– Tekalign Mamo, State Minister of Agriculture, Ethiopia
Bountiful crops do not happen by chance but result from fertile soil, seeds, water, and proper tools; but it all starts with soil. According to IFPRI’s report, Fertilizer and Soil Fertility Potential in Ethiopia, the soil quality in Ethiopia is severely deteriorated because little fertility management has taken place. The research suggests several solutions that can improve the soil quality, which is the key to unlock the full benefits of improved agricultural inputs.
The following report provides in-depth analysis on the urgent need to improve the soil quality in Ethiopia. Despite an effort to introduce modern agricultural inputs such as fertilizer, improved seed and better irrigation, crop yields have barely increased over the last 15 years. The problem is the deteriorated soil condition of over half of the cultivated land.
The last national level soil studies were conducted in the 1980’s. Results revealed severely depleted soil, which has most likely worsened. Further, soil fertility issues are not well understood by farmers, and the lack of information resulted in little to no interventions.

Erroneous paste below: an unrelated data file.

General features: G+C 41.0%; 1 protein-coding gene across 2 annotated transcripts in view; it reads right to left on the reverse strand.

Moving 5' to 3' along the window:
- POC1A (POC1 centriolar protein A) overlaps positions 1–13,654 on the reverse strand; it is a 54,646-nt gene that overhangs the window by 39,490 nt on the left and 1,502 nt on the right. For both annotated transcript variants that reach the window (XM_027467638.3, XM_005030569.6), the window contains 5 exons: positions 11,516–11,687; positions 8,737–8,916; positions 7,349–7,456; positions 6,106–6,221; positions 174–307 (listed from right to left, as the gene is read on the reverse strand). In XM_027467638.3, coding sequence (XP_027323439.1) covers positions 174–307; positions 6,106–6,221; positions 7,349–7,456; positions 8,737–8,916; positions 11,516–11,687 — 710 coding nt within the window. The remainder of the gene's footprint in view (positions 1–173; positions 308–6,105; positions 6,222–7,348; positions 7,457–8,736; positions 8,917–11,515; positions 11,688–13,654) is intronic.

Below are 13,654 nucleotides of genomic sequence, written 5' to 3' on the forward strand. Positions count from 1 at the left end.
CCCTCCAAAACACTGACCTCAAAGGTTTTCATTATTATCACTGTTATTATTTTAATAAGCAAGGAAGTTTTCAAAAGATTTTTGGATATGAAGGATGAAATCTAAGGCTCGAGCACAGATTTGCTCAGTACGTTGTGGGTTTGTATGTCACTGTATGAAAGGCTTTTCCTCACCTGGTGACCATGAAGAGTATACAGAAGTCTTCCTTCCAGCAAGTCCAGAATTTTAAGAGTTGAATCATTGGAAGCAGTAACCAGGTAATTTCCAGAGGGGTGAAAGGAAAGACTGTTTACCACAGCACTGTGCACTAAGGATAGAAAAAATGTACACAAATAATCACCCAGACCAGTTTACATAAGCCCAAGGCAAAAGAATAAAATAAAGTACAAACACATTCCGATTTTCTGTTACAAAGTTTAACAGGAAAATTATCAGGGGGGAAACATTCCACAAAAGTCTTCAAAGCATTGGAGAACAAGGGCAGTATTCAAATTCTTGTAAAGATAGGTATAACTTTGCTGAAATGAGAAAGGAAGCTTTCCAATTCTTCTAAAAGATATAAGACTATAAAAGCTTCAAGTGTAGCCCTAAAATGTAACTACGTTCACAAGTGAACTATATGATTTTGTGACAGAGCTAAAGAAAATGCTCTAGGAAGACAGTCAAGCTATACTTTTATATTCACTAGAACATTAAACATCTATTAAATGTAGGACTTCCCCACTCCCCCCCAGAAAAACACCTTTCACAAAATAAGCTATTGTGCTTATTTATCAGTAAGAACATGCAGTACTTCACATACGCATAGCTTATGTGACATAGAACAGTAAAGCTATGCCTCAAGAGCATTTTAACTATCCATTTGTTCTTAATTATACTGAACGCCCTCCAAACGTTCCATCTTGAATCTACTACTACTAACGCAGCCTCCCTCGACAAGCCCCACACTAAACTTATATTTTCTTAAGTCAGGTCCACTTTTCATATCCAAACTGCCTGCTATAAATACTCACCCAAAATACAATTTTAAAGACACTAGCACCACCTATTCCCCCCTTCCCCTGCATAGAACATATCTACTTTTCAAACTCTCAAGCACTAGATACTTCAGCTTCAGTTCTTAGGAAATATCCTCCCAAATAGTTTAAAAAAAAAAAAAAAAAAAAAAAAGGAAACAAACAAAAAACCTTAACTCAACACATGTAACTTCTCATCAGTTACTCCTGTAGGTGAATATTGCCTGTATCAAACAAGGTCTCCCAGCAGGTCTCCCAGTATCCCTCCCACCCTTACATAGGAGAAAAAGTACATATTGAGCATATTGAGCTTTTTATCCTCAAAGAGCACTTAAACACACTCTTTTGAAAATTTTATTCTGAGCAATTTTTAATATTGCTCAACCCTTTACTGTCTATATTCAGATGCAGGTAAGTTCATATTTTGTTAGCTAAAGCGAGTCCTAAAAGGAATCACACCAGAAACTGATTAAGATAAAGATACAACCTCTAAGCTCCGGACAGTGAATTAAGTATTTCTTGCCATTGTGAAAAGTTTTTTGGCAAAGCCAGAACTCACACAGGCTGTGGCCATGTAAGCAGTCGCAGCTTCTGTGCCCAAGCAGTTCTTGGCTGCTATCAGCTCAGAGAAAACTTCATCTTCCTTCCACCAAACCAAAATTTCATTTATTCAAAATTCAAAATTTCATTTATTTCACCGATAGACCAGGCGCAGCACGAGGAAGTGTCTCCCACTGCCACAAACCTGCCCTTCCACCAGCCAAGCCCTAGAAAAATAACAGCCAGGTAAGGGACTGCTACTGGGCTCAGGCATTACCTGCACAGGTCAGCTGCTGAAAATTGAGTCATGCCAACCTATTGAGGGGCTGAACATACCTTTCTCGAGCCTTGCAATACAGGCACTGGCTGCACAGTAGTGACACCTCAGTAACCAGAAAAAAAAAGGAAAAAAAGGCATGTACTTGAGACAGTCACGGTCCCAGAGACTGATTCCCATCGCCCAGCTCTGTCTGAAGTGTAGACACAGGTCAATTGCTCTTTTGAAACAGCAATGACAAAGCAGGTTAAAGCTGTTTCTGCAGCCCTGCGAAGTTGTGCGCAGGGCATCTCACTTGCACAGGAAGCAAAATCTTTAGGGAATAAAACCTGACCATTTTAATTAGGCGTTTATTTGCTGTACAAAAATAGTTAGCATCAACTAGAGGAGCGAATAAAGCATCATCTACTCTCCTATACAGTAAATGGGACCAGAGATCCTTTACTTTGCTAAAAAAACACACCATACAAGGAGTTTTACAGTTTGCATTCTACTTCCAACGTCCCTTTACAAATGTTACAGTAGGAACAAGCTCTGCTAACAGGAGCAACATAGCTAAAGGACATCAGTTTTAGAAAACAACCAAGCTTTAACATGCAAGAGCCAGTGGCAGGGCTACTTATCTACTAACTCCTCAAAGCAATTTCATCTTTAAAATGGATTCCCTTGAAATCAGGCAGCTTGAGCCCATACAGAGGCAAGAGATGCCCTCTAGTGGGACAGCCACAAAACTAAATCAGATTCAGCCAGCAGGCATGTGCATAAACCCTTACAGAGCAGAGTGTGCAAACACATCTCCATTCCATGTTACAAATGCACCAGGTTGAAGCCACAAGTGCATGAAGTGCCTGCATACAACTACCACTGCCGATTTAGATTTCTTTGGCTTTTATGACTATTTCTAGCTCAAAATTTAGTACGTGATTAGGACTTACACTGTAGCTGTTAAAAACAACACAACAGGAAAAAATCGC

The most widespread intervention is chemical fertilizer, but soil health must be addressed through a well-rounded approach. Farmers must be educated on issues such as organic matter depletion, caused by not returning animal dung or crop residues to soil; macronutrient depletion; micronutrient depletion, the nutrients required for plant growth; and topsoil erosion, due to lack of drainage, deforestation, overstocking and overgrazing. Because soil quality and crop needs vary by region, it is important to develop a highly tailored soil intervention plan that attends to multiple issues at the local level.
The report emphasized six areas that must be improved to benefit from healthy soil conditions.
- Tailor soil fertility management according to local soil conditions
- Replenish the soil with organic carbon resources
- Implement soil and water conservation measures to reduce topsoil erosion
- Increase farmers’ access to use of chemical and bio-fertilizers
- Build a national soil information infrastructure
- Link with successful soil fertility experts and projects
To learn more about the importance of healthy soil read Fertilizer and Soil Fertility Potential in Ethiopia.